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Mike Oldfield - The Millenium Bell CD (album) cover


Mike Oldfield


Crossover Prog

2.32 | 170 ratings

From, the ultimate progressive rock music website

2 stars I'd rather start from the bottom, maybe the very bottom of Mike's catalogue, and work my way up towards his prime albums. If I did it in an opposite direction, I'd never find motivation to write on The Millenium Bell.

Honestly, the album cover says it all. Collage of planets, spheres, blocky fonts with a campy, digital feeling of 1990s - it was supposed to look modern, I guess. Instead it screams: CHEAP ATTEMPT ON CGI WITH A TUBULAR BELL AND 2000 THEME FOR NAIVE AQUARIANS. As much as I adore the original music and ideas behind 1973 Tubular Bells, I'm afraid these ideas only got cheap and diluted with so many revisions. It'd be fine if Mike decided to reserve Tubular Bells tag for his best material, but it's not the case unfortunately.

The Millenium Bell tries to summarize 2000 years of history and a dozen of cultures that influenced it the most. To illustrate such diversity Oldfield adheres to different styles and aesthetics, often times marrying his electronic fascination and New Age spirituality with ethnic/world music, rather poor attempts at classical (soundtrack quality, at most) and other musical flavors. What we get is a very disjointed record with terrible lyrics. For instance, Sunlight Shining Through Cloud starts with African chants to an electronic drum beat, followed by orchestral synths and cringeworthy spoken word by a female, android-like master of ceremony. The song culminates with saccharine R&B/gospel tune, more akin to Tina Turner's heyday than Incantations.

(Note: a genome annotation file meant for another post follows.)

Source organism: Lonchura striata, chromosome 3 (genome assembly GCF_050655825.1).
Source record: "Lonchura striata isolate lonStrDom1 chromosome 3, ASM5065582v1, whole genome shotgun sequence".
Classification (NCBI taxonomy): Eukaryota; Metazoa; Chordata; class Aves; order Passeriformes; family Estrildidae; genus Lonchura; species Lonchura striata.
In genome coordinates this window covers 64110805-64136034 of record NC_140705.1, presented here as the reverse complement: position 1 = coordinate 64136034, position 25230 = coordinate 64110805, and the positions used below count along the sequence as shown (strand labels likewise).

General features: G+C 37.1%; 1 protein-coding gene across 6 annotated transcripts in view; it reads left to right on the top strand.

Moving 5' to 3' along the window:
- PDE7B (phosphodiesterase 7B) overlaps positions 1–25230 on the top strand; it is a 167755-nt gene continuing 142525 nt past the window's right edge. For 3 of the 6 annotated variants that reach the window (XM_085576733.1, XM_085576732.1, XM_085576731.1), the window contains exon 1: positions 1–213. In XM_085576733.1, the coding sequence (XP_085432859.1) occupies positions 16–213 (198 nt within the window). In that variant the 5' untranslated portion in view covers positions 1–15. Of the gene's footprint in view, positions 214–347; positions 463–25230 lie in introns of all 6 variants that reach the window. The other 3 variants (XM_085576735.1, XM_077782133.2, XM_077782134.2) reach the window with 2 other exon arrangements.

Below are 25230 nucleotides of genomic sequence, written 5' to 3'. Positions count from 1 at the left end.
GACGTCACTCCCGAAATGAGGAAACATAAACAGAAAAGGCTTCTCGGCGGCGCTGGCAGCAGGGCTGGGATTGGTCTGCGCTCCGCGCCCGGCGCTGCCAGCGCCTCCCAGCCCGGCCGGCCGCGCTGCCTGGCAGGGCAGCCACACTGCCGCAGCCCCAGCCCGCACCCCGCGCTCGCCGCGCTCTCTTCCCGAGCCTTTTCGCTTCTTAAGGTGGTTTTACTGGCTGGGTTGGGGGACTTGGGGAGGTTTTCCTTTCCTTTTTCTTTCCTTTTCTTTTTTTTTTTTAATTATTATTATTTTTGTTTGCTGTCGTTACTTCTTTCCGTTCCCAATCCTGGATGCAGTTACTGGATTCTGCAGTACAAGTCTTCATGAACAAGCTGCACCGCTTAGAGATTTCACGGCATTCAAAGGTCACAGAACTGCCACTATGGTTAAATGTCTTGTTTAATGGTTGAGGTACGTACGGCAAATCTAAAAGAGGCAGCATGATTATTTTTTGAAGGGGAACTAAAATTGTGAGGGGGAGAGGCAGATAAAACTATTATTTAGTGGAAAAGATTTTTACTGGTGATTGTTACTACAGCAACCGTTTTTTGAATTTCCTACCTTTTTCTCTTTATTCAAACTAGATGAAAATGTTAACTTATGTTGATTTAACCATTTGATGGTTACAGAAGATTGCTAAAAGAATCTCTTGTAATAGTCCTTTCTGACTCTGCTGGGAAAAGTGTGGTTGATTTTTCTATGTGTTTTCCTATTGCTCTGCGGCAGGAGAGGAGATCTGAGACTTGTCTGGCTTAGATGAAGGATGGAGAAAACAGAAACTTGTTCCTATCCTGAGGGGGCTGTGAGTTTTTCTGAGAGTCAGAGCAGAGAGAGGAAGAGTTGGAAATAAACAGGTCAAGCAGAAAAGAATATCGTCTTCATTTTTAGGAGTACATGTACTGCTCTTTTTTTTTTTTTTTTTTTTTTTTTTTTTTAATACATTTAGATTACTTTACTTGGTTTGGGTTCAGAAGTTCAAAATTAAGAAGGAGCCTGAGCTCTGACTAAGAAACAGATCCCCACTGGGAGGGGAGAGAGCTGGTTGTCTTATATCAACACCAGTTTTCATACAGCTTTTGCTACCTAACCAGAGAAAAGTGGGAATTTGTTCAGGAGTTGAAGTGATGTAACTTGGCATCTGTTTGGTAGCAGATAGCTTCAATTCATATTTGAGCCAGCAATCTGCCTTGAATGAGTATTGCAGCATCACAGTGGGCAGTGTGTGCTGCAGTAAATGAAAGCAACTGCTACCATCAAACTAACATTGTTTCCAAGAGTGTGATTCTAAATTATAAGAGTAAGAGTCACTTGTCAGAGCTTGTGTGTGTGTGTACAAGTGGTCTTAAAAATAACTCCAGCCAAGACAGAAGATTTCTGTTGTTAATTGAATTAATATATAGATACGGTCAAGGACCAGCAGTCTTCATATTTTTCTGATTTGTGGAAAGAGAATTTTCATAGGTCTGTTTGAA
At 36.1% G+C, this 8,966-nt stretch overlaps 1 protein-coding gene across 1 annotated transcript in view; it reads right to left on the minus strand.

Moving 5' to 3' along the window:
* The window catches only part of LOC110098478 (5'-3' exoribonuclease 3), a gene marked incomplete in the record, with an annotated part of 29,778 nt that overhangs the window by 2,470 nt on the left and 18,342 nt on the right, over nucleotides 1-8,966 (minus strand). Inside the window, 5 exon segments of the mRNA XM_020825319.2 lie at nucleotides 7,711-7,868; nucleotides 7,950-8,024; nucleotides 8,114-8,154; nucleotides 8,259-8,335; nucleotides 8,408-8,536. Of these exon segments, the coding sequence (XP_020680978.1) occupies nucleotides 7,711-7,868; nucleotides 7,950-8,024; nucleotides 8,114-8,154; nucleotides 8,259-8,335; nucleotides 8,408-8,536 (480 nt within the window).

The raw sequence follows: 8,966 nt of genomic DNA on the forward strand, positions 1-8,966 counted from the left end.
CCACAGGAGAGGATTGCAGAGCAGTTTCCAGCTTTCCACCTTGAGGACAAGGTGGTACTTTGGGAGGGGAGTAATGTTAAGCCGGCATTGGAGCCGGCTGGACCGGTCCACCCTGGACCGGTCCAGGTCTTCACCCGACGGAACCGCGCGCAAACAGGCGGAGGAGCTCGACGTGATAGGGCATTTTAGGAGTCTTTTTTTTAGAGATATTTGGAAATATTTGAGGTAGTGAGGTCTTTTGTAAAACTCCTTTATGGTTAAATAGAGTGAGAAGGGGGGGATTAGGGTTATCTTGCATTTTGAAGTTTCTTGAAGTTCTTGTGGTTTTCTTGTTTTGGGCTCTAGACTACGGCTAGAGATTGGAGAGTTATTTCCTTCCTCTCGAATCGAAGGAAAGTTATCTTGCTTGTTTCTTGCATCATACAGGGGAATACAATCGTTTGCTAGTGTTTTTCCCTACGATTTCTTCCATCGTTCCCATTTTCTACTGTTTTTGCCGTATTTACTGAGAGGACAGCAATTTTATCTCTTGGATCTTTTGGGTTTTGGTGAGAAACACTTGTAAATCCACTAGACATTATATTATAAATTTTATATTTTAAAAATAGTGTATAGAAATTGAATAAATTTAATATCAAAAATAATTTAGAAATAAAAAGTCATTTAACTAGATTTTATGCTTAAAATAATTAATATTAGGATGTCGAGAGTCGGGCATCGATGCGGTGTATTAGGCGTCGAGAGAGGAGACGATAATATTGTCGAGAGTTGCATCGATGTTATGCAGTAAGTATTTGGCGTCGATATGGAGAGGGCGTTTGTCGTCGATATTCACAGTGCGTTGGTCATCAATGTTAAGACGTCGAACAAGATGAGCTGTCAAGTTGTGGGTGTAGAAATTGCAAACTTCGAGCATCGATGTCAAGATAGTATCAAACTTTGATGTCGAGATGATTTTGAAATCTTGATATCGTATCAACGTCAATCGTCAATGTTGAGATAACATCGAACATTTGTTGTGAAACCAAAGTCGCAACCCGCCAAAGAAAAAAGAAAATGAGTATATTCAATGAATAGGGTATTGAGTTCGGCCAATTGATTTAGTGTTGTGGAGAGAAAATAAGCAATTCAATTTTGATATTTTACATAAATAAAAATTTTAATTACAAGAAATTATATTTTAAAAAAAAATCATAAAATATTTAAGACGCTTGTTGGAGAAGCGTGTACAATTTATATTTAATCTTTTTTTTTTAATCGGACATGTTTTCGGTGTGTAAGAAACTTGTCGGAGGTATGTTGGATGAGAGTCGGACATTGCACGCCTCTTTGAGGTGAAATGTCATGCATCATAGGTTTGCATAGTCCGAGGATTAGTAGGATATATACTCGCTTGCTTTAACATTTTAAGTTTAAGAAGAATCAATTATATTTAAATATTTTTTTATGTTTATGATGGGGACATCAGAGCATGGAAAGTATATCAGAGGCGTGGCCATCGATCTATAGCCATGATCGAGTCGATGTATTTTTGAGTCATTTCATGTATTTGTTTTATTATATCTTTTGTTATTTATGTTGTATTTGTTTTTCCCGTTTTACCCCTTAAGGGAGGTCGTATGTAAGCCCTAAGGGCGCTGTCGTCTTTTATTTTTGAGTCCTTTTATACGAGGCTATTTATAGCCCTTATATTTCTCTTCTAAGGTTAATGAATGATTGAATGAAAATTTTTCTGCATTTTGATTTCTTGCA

And that's the story behind most of it. The Doge's Palace features oboe in the foreground backed by strings and HOUSE beat. Once in a while some Italian fella (don't mistake him for a proper tenor singer) interrupts, screaming:

Franceso Donato! -House Beat- Pieeetro Polani! -Church Organ- Enricooo DANDOOLOOO! -More Oboe-

...yes, these are simply NAMES of couple Venetian princes (doges) from centuries ago. What's the insight behind it? What kind of Enlightenment or discovery lies behind these names? The answer is none.

Unsurprisingly, the strongest moments come when Mike invests heavily in New Age, ethereal sound, such as Peace on Earth or Liberation, topped with a pleasant, howling guitar solo. At times he succeeds with world music, especially when he's bold and reaches epic levels (Amber Light). On those occasions he's not far from Vangelis "Conquest of Paradise" (both stylistically and quality- wise). But for every good moment we get at least two disappointments, that's the rule here. Too many songs try hard to couple distant influences and results are mixed, ranging from passable to awful and silly.

Honestly, you can just spin the self-titled finale, reprising the most important themes of the album in a a 7-minute shell, to get the point. Inspiring guitar licks and epic themes are overwhelmed with mediocre ones, only to resurface at the very end.

The Millenium Bell offers too little quality and connection to its predecessors to deserve its name. Certainly, Mike Oldfield fans will find a few tracks interesting enough to try it out... but personally, I had a hard time reasoning with myself it's passable enough to get two stars. In the end the sentiments won.

thief | 2/5 |


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